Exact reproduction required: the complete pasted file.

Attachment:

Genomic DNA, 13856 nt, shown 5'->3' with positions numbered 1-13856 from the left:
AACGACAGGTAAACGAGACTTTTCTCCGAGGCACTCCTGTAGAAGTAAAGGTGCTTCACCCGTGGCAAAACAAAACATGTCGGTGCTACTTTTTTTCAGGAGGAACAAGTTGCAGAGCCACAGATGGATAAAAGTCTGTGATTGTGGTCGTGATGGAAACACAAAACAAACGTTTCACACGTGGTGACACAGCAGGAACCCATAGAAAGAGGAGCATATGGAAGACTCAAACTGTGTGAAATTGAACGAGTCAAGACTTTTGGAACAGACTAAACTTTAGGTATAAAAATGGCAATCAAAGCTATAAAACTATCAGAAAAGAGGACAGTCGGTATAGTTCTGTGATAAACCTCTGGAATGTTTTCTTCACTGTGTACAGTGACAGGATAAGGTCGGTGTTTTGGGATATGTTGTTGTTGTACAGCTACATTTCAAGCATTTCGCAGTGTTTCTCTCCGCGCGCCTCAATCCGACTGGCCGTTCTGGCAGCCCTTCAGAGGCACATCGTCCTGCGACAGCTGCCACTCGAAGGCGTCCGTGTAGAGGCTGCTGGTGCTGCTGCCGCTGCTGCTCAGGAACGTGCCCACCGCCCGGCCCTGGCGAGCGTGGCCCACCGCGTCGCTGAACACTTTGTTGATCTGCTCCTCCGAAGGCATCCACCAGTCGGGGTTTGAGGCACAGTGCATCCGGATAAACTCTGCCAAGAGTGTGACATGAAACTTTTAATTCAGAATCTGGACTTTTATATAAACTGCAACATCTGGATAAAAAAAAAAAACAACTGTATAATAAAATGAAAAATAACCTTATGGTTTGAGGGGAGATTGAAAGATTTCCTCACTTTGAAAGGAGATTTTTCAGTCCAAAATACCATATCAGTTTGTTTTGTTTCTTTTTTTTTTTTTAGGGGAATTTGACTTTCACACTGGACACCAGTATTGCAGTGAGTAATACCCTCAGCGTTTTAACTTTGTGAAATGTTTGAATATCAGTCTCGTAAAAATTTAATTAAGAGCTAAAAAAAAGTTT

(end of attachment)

Genomic DNA, 13856 nt, shown 5'->3' with positions numbered 1-13856 from the left:
AACGACAGGTAAACGAGACTTTTCTCCGAGGCACTCCTGTAGAAGTAAAGGTGCTTCACCCGTGGCAAAACAAAACATGTCGGTGCTACTTTTTTTCAGGAGGAACAAGTTGCAGAGCCACAGATGGATAAAAGTCTGTGATTGTGGTCGTGATGGAAACACAAAACAAACGTTTCACACGTGGTGACACAGCAGGAACCCATAGAAAGAGGAGCATATGGAAGACTCAAACTGTGTGAAATTGAACGAGTCAAGACTTTTGGAACAGACTAAACTTTAGGTATAAAAATGGCAATCAAAGCTATAAAACTATCAGAAAAGAGGACAGTCGGTATAGTTCTGTGATAAACCTCTGGAATGTTTTCTTCACTGTGTACAGTGACAGGATAAGGTCGGTGTTTTGGGATATGTTGTTGTTGTACAGCTACATTTCAAGCATTTCGCAGTGTTTCTCTCCGCGCGCCTCAATCCGACTGGCCGTTCTGGCAGCCCTTCAGAGGCACATCGTCCTGCGACAGCTGCCACTCGAAGGCGTCCGTGTAGAGGCTGCTGGTGCTGCTGCCGCTGCTGCTCAGGAACGTGCCCACCGCCCGGCCCTGGCGAGCGTGGCCCACCGCGTCGCTGAACACTTTGTTGATCTGCTCCTCCGAAGGCATCCACCAGTCGGGGTTTGAGGCACAGTGCATCCGGATAAACTCTGCCAAGAGTGTGACATGAAACTTTTAATTCAGAATCTGGACTTTTATATAAACTGCAACATCTGGATAAAAAAAAAAAACAACTGTATAATAAAATGAAAAATAACCTTATGGTTTGAGGGGAGATTGAAAGATTTCCTCACTTTGAAAGGAGATTTTTCAGTCCAAAATACCATATCAGTTTGTTTTGTTTCTTTTTTTTTTTTTAGGGGAATTTGACTTTCACACTGGACACCAGTATTGCAGTGAGTAATACCCTCAGCGTTTTAACTTTGTGAAATGTTTGAATATCAGTCTCGTAAAAATTTAATTAAGAGCTAAAAAAAAGTTT